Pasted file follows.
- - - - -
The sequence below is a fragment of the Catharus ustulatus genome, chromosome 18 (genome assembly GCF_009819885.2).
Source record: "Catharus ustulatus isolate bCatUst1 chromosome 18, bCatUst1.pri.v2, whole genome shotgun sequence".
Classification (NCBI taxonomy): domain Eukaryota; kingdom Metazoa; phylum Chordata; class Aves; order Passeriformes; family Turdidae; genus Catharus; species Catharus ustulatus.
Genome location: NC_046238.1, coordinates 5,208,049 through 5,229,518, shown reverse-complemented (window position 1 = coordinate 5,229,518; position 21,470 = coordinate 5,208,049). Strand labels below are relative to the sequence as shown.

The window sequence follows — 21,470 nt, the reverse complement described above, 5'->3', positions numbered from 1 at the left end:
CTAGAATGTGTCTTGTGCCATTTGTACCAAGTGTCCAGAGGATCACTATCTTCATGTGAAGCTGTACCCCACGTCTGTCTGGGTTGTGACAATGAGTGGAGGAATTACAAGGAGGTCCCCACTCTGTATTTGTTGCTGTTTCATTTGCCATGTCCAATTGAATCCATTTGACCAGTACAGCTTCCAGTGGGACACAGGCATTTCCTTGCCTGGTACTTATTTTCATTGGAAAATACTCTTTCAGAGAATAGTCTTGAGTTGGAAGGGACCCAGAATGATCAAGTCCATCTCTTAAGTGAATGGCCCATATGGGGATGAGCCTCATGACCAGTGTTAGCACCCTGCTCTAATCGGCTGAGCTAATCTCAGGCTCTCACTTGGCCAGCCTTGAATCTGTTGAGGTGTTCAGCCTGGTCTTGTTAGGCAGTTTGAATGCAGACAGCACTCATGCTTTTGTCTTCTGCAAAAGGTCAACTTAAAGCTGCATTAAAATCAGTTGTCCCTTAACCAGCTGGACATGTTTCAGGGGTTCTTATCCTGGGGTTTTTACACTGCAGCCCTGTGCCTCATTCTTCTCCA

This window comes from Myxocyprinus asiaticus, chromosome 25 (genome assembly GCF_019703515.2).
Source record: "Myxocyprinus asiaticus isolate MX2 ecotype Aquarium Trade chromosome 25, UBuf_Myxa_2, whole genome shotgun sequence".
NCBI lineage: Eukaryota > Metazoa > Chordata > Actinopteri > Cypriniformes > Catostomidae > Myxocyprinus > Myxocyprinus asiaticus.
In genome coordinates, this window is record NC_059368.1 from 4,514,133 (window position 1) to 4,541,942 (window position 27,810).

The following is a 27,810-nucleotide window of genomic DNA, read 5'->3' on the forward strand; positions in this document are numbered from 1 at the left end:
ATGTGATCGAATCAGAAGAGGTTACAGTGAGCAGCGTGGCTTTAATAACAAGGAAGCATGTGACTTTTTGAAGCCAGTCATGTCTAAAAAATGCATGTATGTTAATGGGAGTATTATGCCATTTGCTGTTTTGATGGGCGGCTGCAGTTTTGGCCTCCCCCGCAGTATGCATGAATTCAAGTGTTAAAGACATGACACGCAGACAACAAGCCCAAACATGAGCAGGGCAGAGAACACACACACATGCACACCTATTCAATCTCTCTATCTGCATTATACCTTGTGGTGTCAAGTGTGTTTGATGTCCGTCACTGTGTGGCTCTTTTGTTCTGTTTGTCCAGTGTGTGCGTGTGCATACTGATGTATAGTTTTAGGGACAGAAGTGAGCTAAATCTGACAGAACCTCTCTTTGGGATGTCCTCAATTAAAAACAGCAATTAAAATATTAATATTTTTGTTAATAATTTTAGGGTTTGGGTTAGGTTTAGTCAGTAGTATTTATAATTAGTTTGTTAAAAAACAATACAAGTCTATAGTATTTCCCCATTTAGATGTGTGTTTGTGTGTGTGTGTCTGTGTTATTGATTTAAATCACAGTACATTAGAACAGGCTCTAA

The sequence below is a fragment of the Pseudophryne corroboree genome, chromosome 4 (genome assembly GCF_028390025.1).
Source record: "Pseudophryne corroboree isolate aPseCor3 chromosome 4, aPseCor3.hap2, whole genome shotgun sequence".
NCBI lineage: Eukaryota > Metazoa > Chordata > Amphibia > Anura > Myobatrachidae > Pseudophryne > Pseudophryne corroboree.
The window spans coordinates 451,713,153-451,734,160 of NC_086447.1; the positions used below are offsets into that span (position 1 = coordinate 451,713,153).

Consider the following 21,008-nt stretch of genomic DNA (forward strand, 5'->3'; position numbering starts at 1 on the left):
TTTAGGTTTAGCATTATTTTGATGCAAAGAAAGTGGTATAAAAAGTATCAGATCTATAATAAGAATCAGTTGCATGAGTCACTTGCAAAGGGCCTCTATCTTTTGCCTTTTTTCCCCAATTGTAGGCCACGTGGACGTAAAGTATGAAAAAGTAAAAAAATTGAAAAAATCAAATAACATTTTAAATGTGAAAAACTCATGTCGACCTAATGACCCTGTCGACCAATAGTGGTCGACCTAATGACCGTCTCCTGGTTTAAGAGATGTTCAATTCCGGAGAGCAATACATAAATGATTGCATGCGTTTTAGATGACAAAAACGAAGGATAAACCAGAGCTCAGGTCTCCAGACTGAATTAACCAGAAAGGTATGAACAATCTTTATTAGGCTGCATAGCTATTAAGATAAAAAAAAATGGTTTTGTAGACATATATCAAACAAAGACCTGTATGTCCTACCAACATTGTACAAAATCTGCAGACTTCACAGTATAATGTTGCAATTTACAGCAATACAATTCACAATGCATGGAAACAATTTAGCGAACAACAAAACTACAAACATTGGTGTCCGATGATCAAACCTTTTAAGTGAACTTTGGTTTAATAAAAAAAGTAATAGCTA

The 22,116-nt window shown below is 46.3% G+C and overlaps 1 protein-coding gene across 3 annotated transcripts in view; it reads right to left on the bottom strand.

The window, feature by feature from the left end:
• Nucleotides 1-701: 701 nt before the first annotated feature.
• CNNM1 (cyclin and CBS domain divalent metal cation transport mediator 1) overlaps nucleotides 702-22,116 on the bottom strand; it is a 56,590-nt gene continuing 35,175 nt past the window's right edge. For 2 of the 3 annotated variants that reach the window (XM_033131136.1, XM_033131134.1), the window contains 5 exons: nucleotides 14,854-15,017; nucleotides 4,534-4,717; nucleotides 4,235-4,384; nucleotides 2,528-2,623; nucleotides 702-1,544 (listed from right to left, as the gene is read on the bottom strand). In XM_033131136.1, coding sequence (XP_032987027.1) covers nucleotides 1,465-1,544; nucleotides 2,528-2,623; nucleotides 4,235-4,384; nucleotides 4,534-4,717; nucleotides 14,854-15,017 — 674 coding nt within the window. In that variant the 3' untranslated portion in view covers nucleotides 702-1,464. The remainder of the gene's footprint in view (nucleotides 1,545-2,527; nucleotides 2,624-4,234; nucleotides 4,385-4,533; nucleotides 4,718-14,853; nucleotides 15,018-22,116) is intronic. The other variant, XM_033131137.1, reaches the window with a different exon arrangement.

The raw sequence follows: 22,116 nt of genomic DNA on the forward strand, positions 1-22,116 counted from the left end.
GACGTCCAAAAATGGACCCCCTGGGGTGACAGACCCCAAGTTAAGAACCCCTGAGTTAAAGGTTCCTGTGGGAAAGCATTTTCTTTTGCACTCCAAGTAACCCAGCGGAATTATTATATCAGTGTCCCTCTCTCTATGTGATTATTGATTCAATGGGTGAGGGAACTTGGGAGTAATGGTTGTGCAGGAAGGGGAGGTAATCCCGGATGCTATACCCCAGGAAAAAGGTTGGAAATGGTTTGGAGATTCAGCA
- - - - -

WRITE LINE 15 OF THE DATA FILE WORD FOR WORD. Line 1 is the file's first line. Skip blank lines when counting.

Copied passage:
NCBI lineage: Eukaryota > Metazoa > Chordata > Amphibia > Anura > Myobatrachidae > Pseudophryne > Pseudophryne corroboree.